Are Retractable Leashes Good For Puppies?

Are Retractable Leashes Good For Puppies?

Retractable leashes are not good for puppies. In fact, many vets and dog trainers find retractable leashes dangerous for puppies. 

This kind of lead essentially trains dogs to pull. This can lead to future behavioral issues. In many cases, this type of leash is simply too long for its own good. 

Is a Retractable Leash Ever OK?

There are very few situations in which a retractable leash is OK to use. According to expert Cesear Milan, retractable leashes are only OK for a few types of training. You might use one for tracking and recall training. These are the only situations in which a retractable leash is OK.

What’s the Best Leash For Your Dog?

There are two kinds of leashes recommended to use when walking your dog: A slip lead and a standard leash. I’ve used both, and both have merits.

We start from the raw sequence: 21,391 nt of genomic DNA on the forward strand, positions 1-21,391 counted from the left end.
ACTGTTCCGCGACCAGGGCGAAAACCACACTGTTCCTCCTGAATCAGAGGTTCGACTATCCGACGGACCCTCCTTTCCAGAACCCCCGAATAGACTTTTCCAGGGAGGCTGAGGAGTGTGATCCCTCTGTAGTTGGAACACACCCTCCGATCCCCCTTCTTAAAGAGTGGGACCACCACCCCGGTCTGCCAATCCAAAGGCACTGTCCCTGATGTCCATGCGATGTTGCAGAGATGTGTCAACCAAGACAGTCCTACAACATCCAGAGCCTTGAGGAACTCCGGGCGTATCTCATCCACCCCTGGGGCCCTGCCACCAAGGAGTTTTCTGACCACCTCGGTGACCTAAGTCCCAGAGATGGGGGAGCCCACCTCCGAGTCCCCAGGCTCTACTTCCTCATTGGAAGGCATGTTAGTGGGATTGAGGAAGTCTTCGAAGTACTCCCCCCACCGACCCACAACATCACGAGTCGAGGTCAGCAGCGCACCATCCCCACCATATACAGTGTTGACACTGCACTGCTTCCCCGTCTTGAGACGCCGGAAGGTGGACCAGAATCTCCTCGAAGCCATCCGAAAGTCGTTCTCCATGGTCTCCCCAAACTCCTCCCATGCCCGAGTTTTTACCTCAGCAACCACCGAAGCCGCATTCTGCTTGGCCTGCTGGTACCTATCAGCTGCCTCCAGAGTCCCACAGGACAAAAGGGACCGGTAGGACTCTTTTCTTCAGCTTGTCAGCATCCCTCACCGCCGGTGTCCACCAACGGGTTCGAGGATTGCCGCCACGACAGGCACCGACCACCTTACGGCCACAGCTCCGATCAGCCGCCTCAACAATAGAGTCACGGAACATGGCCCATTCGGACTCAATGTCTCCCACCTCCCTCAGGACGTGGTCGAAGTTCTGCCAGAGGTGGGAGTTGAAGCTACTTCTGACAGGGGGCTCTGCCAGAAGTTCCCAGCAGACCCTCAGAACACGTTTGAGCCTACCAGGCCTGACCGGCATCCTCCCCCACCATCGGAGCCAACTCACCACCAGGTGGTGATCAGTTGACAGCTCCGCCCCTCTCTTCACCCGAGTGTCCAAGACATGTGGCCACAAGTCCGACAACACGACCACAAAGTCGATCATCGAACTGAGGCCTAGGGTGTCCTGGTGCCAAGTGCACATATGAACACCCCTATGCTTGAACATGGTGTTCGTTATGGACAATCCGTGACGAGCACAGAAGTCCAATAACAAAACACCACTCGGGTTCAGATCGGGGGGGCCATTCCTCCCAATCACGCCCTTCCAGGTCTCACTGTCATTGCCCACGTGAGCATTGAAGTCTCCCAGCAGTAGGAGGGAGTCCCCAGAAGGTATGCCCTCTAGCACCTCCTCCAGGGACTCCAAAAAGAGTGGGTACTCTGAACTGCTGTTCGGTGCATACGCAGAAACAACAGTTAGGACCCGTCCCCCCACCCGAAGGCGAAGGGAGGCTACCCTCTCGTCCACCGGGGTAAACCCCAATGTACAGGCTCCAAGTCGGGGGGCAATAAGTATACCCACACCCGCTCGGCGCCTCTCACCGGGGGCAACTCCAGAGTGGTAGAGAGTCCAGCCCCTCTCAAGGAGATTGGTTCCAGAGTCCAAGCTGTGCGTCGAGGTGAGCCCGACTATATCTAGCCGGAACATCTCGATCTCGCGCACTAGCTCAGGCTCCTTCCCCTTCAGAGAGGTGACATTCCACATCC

What is a Slip Lead?

A slip lead or slip leash has a metal ring at the end of the leash. You put the handle through the ring and it forms an adjustable loop. It essentially forms a slip around your dog’s neck. When he pulls, the leash gets tighter. It can be used for training. You need to be very careful when using a slip lead.

What is a Standard Leash?

A standard leash has a clip on the end that attaches to your dog’s collar or harness. It has a loop to hold at the other end. Leashes are available in many sizes, ranging from just a few feet to 15 or more feet.

My favorite leash is a 6-foot long standard leash made from 1-inch black nylon. It has a padded handle for my comfort and a heavy-duty clasp to attach to Polar Bear’s collar. It serves us well. It gives me ample control over Polar Bear as we walk and is safe for our regular use.

Learn More Tips for New Dog Owners

Today’s lesson was simple: I find retractable leashes dangerous and no good. You’ll find a number of other resources and tips for new dog owners at our blog. Consider checking out our recent posts including: